Part One: San Francisco's Most Secret Garden

by Lars Russell

A San Francisco Resident from 2007 to 2010, Lars stumbled upon the greenhouses and spent months researching city archives and local libraries, talking to neighbors, civic officials and parks & garden advocates before publishing "Glass Houses" at in 2010. In this excerpt Lars describes the peculiar attraction of 770 Woolsey. 

The roses are going wild. Their blooms stick out through glittering tents. The broken greenhouse makes up one entire city block, a jagged surf of canopies ensnared with flowers and fallen glass.

In a city of recognizable trifles, San Francisco’s most undiscovered landmark is locked away next to a reservoir and between two forking highways, a tumbledown glass fortress at the centerpiece of a neighborhood most city residents have never been.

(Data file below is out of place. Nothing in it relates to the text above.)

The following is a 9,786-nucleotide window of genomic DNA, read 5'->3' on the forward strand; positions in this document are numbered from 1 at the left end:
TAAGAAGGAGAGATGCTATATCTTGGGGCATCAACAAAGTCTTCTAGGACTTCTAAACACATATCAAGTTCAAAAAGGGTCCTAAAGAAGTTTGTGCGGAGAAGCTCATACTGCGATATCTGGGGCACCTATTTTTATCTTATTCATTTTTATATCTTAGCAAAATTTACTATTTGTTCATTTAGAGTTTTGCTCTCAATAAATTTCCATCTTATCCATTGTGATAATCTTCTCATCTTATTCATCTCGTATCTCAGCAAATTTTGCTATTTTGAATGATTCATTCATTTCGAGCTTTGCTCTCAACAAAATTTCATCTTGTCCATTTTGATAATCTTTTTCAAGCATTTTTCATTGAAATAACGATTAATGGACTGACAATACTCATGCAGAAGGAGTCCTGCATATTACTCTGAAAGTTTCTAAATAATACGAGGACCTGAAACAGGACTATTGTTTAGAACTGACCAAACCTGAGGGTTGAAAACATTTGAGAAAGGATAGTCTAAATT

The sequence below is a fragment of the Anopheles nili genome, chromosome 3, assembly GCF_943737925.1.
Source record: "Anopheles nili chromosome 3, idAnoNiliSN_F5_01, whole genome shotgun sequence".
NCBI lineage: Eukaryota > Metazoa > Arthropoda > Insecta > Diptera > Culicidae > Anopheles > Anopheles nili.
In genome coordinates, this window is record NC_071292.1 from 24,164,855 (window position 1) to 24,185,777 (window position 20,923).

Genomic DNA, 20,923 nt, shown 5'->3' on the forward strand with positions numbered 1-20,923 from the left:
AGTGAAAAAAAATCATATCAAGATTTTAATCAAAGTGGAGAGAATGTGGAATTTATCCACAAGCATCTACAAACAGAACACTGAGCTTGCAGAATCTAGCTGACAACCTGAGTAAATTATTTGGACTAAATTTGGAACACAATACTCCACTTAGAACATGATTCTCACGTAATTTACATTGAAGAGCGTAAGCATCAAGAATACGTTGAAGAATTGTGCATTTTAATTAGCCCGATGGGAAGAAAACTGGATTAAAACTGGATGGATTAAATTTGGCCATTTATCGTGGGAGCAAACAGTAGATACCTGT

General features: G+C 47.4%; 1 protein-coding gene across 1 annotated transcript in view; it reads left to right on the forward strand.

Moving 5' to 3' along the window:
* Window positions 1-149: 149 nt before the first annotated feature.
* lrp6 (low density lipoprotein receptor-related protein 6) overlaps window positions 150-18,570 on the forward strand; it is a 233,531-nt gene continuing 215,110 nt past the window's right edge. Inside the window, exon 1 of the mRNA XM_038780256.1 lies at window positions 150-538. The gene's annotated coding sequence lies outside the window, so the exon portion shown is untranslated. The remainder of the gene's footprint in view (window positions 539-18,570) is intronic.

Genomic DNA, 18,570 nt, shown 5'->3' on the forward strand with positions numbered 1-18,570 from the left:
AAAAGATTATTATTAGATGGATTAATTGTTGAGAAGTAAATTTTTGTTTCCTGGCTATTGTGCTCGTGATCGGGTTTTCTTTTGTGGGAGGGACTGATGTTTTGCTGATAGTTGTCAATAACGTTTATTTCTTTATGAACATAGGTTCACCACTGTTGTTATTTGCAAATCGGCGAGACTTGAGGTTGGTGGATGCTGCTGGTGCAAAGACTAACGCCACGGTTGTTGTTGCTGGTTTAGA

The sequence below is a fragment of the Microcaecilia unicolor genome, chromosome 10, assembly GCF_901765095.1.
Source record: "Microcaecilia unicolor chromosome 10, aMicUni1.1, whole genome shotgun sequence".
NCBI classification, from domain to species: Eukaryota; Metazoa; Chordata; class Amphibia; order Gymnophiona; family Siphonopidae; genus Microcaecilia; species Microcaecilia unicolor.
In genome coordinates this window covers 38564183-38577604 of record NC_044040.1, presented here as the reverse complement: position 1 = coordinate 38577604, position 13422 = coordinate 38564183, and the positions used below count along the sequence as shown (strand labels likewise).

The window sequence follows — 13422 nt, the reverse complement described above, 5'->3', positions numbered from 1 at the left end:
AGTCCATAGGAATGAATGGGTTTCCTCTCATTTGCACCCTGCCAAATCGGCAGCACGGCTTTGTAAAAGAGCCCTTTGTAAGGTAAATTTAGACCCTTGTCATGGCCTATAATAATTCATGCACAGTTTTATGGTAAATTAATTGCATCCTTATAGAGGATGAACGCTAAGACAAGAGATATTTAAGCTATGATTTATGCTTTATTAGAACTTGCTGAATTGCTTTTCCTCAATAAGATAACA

University Mound Nursery is a jumble of overgrowth and contradictions in universal ruin. Far away from downtown or familiar tourist destinations, you might mistake 770 Woolsey as somewhere outside the city limits. But the greenhouse is in San Francisco. Look it up on Google Maps! (“770 Woolsey,” you’ll be delighted).

The building is the last shattered artifact of a neighborhood that once was all greenhouses, all flowers. The only remnant of a community that gave birth to the city’s celebrated flower culture. Inside its walls, brackish weeds go up, the roof comes down. A battle between entropy and life forces. Surrounded by residential homes, two blocks from a school, the nursery presents a wonderland of contaminants and broken glass; a sanctuary to feral animals, nocturnal addicts and mischievous artists.

Some neighbors say this is a blight. One parks advocate calls it “the biggest, coolest piece of art in the city.” Now urban farm activists say the site could be key to the future of sustainable city living, or at least a model for a district looking to escape its history of waste. For now the greenhouse is a secret of orphaned beauty, a glimpse into an uninhabited future and back at an unremembered past. A mystery waiting to be unearthed and ripened to its final promise.

And this chance too will pass.

Check here next week for more on the history and future developments of university mound nursery. to view the full version of GLASS HOUSES, Please visit

Photography by Henry Dombey